Want to raise all or a portion of your funds through donations? Many, but not all, online fundraisers take a small percentage to pay credit card fees, etc. Make sure you read the fine print.
- GiveForward (this is the one people used for my fundraiser when my husband passed away, and that I have now used for others). You pick an amount and a payout date and people can share and donate as they wish. http://www.giveforward.com/p/help-with-vet-bills
- YouCaring: https://www.youcaring.com/create-fundraiser.aspx
- PetCaring: http://www.petcaring.com/ (Division of YouCaring)
Emergency Vet Care Funds:
- Banfield: http://www.banfieldcharitabletrust.org/pet-owners/vet-care-assistance/
- BluePearl Vet Clinics – http://www.frankiesfriends.com/ – (LOVE Blue Pearl – that’s who Stewie went to in the Minneapolis/St Paul area)
Grants, food help, etc
- http://www.bigheartsfund.org/ (financial assistance for the diagnosis and treatment of canine and feline heart disease)
- http://www.browndogfoundation.org/ (prescription medications)
- http://caninecancerawareness.org/ cancer, dogs
- http://www.catsincrisis.org/ cats
- http://www.dccfund.org/ dogs and cats with cancer
- http://www.all-creatures.org/gcm/help-cf.html all animals
- http://www.imom.org/ all pets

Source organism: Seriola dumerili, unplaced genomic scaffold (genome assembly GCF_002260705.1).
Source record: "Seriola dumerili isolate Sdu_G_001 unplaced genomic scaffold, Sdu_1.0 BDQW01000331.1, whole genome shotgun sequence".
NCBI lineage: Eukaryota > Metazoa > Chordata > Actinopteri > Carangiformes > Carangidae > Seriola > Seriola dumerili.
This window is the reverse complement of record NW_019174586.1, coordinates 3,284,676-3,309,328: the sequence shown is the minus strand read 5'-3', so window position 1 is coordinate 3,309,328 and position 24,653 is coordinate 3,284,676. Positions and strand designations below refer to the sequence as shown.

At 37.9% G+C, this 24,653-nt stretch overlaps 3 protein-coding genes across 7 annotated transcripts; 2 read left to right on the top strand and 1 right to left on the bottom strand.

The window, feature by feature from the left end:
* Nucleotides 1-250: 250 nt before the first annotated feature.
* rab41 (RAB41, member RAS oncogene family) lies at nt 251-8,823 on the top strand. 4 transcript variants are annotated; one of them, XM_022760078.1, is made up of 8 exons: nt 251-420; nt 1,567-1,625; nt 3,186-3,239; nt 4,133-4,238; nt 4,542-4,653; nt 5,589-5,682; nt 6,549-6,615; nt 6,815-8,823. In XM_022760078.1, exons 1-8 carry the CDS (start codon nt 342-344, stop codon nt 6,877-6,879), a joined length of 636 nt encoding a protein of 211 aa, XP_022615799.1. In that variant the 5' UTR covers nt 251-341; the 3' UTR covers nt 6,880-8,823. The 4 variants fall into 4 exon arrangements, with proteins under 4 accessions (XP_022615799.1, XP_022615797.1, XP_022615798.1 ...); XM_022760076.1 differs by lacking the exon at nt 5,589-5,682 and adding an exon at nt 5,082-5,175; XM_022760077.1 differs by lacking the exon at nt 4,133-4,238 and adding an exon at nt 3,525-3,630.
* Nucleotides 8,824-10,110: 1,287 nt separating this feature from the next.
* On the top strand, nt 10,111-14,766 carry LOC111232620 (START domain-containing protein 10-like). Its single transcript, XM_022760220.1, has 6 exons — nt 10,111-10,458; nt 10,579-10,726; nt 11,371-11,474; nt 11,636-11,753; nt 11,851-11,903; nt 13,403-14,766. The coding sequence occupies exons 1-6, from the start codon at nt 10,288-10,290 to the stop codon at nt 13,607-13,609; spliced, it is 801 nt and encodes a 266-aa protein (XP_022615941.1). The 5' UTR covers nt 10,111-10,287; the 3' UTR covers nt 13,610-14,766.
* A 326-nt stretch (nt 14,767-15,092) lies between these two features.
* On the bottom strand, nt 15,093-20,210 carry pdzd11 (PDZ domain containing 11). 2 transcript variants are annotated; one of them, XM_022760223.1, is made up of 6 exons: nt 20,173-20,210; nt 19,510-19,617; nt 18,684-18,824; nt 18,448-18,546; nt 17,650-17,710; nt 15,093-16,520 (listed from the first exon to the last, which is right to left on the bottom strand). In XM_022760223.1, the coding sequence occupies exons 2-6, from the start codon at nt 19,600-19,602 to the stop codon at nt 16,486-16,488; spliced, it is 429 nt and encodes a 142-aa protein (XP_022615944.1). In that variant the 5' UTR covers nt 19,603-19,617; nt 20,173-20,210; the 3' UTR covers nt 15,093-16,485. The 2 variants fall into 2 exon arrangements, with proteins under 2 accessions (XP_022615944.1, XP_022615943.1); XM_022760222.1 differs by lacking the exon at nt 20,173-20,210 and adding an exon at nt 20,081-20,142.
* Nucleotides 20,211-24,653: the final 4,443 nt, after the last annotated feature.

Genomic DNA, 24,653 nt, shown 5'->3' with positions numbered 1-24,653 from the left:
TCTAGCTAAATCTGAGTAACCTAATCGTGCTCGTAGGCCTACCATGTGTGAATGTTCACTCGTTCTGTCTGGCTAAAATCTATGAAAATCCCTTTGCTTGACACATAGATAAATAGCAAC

- http://www.themagicbulletfund.org/ dogs with cancer
- http://www.themosbyfoundation.org/ dogs
- http://www.onyxandbreezy.org/ dogs and cats
- http://www.paws4acure.org/ dogs and cats
- http://www.petfoodstamps.org/aboutus/ pet food help
- http://www.petsofthehomeless.org/ pet food & vet care for homeless
- http://www.rosesfund.org/ all pets
- http://www.shakespeareanimalfund.org/ all pets
This list of emergency pet care funds is not guaranteed, nor do I endorse any of the companies/products/organizations/non profits listed. This list is also not a comprehensive list, and if you know of others, PLEASE list them in the comments below. I would appreciate it! I want to help as many people and pets as I can. I would also love it if you would share this on Facebook, Twitter, Pinterest, or anywhere else you feel people would benefit from the information”
Diane & Mose
January 19, 2014